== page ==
Depression Among Adults Employed Full-Time by Occupational Category


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Date: 10/15/2007
Media Contact: SAMHSA Press Office
Telephone: 240-276-2130

Personal Care and Food Service Employees Have Highest Rates of Depression Among Workers

Most Adults Battling Depression Have Full-Time Jobs

Rates of depression among full-time workers are highest in personal care and service jobs and food preparation and serving occupations, according to a new report by the Substance Abuse and Mental Health Services Administration (SAMHSA).

The report on workers ages 18-64, Depression among Adults Employed Full-Time, by Occupational Category, said that 10.8 percent of personal care and service workers and 10.3 percent of food preparation and serving workers experienced one or more major depressive episodes in the past year. In SAMHSA's National Survey on Drug Use and Health, the source for this report, a major depressive episode is defined as a period of two weeks or longer during which there is depressed mood or loss of interest or pleasure and at least four other symptoms that reflect a change in functioning, such as problems with sleep, eating, energy, concentration and self-image.

Overall, 7 percent of full-time workers faced depression in the past year, according to these combined 2004-2006 estimates. While rates of depression were higher among the unemployed and part-time workers, 52.4 percent of the adults who reported past year depression were employed full-time. Full-time workers make up more than half of the adult population.

"Depression exacts a high price from workers and from their employers, costing the U.S. workplace an estimated $36.6 billion per year in lost productivity," said SAMHSA Administrator Terry Cline, Ph.D. "Employers, workers and their family members need to know effective treatments for depression are available. Depression screening, outreach and enhanced treatment can improve productivity, lower employer costs, and improve the quality of life for individuals and their families."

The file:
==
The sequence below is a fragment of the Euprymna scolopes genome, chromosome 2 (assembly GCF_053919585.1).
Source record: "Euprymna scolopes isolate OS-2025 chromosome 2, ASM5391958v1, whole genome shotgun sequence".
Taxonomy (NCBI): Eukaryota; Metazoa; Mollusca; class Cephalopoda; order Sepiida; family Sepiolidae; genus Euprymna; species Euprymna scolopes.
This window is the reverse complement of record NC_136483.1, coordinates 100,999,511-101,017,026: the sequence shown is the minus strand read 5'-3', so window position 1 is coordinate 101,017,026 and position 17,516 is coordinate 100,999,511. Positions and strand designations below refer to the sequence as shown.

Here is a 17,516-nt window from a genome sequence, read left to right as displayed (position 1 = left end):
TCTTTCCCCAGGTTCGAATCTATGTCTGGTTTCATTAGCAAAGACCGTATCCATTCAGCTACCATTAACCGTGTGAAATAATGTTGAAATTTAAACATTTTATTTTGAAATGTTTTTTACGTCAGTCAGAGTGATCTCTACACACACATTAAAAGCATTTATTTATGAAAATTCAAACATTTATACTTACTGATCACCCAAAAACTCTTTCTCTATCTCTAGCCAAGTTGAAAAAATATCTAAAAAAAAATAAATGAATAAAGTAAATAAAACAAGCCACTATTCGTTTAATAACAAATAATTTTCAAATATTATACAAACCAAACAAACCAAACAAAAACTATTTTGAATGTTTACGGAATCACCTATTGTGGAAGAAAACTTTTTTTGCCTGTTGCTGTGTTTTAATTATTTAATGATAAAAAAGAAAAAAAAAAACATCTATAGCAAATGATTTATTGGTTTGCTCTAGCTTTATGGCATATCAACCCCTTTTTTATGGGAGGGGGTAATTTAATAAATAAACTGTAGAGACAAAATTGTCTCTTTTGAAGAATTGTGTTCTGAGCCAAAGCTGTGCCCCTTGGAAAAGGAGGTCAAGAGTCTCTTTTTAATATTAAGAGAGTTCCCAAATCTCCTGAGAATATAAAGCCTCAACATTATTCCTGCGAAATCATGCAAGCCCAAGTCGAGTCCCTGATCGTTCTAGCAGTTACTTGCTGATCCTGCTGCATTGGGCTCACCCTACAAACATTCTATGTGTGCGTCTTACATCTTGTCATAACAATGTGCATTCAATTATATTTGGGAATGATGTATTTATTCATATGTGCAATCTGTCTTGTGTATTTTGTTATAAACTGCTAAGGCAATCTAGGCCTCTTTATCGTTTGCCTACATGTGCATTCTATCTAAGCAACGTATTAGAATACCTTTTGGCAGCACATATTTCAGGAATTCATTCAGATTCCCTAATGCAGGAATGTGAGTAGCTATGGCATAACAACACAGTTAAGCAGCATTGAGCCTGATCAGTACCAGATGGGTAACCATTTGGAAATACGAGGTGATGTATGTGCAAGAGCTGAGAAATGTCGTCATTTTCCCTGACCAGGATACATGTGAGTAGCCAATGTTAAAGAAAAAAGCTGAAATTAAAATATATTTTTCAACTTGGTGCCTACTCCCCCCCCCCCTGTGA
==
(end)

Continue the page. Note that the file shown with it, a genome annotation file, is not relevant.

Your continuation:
Among full-time workers ages 18 to 64, women were more likely than men to have faced depression. Young adult workers ages 18 to 25 had the highest rates of depression among all adult age groups. Among those 18 to 25 years old, 8.9 percent reported depression in the past year, while depression was reported by 7.6 percent of those ages 26-34; 7.2 percent of those ages 35-49; and 5.1 percent of those ages 50-64.  Among young adult workers, those in health care and technical occupations had the highest rate of past year depression (11.9 percent).

The occupations with the lowest rates of past year depression among all full-time workers ages 18 to 64 were engineering, architecture and surveying (4.3 percent); life, physical and social science (4.4 percent); and installation, maintenance and repair (4.4 percent).

Depression among Adults Employed Full-Time, by Occupational Category is available on the Web at Copies may be obtained free of charge by calling SAMHSA’s Health Information Network at 1-877-SAMHSA-7 (1-877-726-4727). Request inventory number NSDUH07-1011. For related publications and information, visit or the following:

  • National Institutes of Mental Health: Telephone screening, outreach and care management for depressed workers and impact on clinical and work productivity outcomes, a randomized controlled trial. Journal of the American Medical Association, Sept 26, 2007; 298(12): 1401-11
SAMHSA is a public health agency within the Department of Health and Human Services. The agency is responsible for improving the accountability, capacity, and effectiveness of the nation's substance abuse prevention, addictions treatment, and mental health services delivery system.

This page was last updated on December 31, 2008.